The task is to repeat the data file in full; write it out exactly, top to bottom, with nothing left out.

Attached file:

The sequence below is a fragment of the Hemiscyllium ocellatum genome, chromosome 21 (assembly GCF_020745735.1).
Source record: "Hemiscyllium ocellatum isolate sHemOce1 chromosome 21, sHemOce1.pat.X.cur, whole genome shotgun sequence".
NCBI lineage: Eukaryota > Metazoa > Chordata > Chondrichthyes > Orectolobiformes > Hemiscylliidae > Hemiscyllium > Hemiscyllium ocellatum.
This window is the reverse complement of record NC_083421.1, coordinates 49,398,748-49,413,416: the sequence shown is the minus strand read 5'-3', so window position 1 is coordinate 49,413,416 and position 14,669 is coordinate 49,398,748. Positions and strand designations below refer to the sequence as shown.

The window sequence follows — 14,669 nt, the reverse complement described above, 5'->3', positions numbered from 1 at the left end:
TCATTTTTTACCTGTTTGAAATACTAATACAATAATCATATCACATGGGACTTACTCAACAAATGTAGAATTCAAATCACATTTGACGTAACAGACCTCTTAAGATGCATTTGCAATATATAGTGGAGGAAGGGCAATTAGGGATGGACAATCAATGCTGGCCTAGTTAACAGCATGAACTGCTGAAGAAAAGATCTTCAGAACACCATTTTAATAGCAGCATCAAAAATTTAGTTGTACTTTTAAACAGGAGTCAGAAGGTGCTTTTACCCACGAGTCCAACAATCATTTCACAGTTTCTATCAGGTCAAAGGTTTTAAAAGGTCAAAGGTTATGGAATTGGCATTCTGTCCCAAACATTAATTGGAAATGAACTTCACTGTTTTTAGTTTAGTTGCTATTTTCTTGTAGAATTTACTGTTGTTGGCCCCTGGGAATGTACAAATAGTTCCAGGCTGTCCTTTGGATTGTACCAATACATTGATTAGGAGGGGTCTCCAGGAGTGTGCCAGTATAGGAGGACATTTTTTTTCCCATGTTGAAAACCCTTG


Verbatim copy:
The sequence below is a fragment of the Hemiscyllium ocellatum genome, chromosome 21 (assembly GCF_020745735.1).
Source record: "Hemiscyllium ocellatum isolate sHemOce1 chromosome 21, sHemOce1.pat.X.cur, whole genome shotgun sequence".
NCBI lineage: Eukaryota > Metazoa > Chordata > Chondrichthyes > Orectolobiformes > Hemiscylliidae > Hemiscyllium > Hemiscyllium ocellatum.
This window is the reverse complement of record NC_083421.1, coordinates 49,398,748-49,413,416: the sequence shown is the minus strand read 5'-3', so window position 1 is coordinate 49,413,416 and position 14,669 is coordinate 49,398,748. Positions and strand designations below refer to the sequence as shown.

The window sequence follows — 14,669 nt, the reverse complement described above, 5'->3', positions numbered from 1 at the left end:
TCATTTTTTACCTGTTTGAAATACTAATACAATAATCATATCACATGGGACTTACTCAACAAATGTAGAATTCAAATCACATTTGACGTAACAGACCTCTTAAGATGCATTTGCAATATATAGTGGAGGAAGGGCAATTAGGGATGGACAATCAATGCTGGCCTAGTTAACAGCATGAACTGCTGAAGAAAAGATCTTCAGAACACCATTTTAATAGCAGCATCAAAAATTTAGTTGTACTTTTAAACAGGAGTCAGAAGGTGCTTTTACCCACGAGTCCAACAATCATTTCACAGTTTCTATCAGGTCAAAGGTTTTAAAAGGTCAAAGGTTATGGAATTGGCATTCTGTCCCAAACATTAATTGGAAATGAACTTCACTGTTTTTAGTTTAGTTGCTATTTTCTTGTAGAATTTACTGTTGTTGGCCCCTGGGAATGTACAAATAGTTCCAGGCTGTCCTTTGGATTGTACCAATACATTGATTAGGAGGGGTCTCCAGGAGTGTGCCAGTATAGGAGGACATTTTTTTTCCCATGTTGAAAACCCTTG